Why Rhubarb Is Almost Always Used In Sweet Recipes

According to the University of Wisconsin-Madison, the first people to eat rhubarb didn't fare so well. In the 17th century, the English made the unpleasant mistake of harvesting and eating the large leaves of the rhubarb plant, which looked a lot like chard, but due to high levels of oxalic acid, said leaves caused nausea, cramps, and even death. Not surprisingly, interest in the plant waned for a couple hundred years until Europeans discovered that rhubarb stalks are delicious when prepared properly.

The USDA indicates that rhubarb is a member of the buckwheat family, and it's biologically a vegetable. Because it's nearly always cooked with sugar, though, it's categorized as a fruit. Most of the rhubarb in the U.S. is grown in northern states from coast to coast, with Washington, Michigan, and Oregon being the states that produce the most.

Rhubarb generally appears in dessert recipes like strawberry rhubarb crisp or rhubarb pound cake, even though the toxic leaves look like chard and the stalks might remind you of celery. So, why is rhubarb featured in sweet recipes?

Pucker up

Rhubarb is tart! How tart is it? Rhubarb juice (which you wouldn't want to drink), contains only 12 grams of sugar per liter. Apple juice, by comparison, contains 100-120 grams of sugar per liter. Orange juice comes in with around 130 grams per liter and grape juice has about 187 grams of sugar per liter. When you compare rhubarb to other fruits, what's missing is the sugar. That's why it's sweetened up in recipes.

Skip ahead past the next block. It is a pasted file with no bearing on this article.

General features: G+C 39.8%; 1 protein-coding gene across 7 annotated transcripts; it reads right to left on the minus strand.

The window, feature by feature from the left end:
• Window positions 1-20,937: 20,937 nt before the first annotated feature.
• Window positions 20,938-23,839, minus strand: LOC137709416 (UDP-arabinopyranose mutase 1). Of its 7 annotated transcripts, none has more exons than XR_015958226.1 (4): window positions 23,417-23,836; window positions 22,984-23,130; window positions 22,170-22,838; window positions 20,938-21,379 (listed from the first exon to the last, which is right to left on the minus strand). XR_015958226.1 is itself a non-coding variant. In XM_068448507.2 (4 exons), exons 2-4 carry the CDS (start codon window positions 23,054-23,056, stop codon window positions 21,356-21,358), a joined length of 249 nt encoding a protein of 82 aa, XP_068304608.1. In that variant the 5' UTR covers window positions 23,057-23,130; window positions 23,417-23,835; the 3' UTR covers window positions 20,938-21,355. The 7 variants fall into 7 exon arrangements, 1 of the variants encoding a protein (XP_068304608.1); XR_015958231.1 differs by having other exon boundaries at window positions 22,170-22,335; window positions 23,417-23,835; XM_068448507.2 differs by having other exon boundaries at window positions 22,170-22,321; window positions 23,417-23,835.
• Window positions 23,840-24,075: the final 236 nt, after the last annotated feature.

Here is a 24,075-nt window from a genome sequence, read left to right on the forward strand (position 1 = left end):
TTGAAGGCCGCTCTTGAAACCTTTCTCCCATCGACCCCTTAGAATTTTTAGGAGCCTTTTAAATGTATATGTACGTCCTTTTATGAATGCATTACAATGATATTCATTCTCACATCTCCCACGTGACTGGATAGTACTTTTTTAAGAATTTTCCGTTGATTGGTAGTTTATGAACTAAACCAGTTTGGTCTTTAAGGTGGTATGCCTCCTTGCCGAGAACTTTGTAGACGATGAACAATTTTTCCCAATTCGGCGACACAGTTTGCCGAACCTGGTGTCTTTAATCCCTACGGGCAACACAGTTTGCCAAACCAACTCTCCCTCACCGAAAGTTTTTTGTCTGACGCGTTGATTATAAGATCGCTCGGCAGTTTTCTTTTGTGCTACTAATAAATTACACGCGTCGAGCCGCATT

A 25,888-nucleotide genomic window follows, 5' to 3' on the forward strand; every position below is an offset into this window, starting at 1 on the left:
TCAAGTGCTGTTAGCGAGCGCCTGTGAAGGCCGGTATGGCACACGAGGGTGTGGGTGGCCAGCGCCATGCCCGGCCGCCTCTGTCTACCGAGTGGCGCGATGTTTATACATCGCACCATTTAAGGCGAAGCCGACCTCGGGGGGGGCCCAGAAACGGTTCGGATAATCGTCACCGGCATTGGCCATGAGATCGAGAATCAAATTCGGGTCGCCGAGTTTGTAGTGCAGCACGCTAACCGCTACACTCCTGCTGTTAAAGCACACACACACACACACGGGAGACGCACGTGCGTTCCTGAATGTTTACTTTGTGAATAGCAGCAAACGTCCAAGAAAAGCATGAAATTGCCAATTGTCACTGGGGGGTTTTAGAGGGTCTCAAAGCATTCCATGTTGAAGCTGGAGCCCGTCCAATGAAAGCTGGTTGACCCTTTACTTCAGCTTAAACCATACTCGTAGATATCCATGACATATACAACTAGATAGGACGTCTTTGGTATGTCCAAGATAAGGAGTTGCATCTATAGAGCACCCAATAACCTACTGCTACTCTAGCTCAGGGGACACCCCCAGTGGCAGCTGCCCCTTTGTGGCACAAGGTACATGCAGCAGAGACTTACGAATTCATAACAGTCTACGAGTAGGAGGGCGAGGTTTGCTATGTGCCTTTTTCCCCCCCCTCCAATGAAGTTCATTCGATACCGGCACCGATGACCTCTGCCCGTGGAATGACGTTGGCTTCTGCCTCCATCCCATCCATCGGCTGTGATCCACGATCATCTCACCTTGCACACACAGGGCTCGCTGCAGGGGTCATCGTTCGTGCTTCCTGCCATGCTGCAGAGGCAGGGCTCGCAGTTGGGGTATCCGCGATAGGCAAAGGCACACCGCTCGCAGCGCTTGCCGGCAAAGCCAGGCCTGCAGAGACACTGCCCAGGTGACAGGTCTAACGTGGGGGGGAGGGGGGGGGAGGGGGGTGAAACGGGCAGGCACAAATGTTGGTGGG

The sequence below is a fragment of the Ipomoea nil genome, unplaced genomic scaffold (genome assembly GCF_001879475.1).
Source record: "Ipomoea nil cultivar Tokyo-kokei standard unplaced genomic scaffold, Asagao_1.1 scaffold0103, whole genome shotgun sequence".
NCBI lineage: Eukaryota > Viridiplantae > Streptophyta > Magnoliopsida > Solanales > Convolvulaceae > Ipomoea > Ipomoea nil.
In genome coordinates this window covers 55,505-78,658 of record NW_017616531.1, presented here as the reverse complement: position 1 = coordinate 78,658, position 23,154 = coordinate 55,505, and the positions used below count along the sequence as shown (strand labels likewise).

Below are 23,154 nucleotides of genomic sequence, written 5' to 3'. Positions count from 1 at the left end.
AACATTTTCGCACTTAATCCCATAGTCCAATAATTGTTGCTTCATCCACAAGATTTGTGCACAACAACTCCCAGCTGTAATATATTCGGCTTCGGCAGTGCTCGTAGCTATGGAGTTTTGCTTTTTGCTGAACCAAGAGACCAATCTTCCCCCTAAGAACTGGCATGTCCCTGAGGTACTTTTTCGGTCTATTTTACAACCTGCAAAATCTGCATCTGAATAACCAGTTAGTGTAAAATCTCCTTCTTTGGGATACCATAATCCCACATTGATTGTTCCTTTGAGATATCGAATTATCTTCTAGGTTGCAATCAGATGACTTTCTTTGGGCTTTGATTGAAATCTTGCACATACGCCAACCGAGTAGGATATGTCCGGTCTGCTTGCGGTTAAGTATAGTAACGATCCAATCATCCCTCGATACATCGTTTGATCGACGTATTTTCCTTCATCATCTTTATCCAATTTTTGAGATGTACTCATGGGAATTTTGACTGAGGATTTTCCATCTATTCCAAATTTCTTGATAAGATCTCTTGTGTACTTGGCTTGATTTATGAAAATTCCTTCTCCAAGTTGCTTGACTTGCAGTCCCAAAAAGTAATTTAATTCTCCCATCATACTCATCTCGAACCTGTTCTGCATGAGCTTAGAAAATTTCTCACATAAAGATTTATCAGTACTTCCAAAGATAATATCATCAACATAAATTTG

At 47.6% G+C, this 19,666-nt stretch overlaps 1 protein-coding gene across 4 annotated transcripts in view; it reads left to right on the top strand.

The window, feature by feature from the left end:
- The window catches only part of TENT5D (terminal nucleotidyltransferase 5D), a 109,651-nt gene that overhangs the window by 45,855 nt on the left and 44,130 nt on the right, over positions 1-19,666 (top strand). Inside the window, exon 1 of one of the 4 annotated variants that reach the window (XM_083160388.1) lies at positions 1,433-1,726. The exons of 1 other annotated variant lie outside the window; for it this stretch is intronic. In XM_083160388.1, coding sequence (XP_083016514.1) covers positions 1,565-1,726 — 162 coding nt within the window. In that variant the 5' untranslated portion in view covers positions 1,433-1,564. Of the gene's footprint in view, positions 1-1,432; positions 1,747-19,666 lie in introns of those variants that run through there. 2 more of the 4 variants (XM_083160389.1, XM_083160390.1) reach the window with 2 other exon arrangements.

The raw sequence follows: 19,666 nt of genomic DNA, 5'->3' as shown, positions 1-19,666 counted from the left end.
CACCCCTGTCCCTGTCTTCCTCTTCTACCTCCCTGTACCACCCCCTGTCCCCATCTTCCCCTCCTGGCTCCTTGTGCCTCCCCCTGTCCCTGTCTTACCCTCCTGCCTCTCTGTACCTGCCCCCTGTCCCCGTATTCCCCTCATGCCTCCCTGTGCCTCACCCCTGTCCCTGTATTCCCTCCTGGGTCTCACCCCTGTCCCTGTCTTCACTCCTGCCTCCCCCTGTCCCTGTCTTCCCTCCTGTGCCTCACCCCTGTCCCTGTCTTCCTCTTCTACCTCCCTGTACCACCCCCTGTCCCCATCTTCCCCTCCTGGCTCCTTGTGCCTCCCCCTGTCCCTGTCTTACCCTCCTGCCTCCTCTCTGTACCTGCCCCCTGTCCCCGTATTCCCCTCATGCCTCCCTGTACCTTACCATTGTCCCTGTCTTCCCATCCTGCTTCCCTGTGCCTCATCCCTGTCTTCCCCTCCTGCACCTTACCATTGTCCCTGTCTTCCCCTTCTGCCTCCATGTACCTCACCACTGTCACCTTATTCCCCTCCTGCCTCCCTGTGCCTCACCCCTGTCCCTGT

And when you pair rhubarb with sweeter fruits, like strawberries (around 57 grams of sugar per liter), you end up with a delightful sweet-tart melange that's beautifully balanced. Best harvested in late spring or early summer, rhubarb can either provide a tangy note to other fruit-based dishes, or it can shine on its own in a jam or jelly, where it's sweetened to perfection. Because rhubarb needs so much sugar to taste good, it's also a wonderful component in recipes high in acid. Try adding some rhubarb and strawberries to a shrub for a delightfully bright, vinegary syrup that goes into creative cocktails and house-made sodas.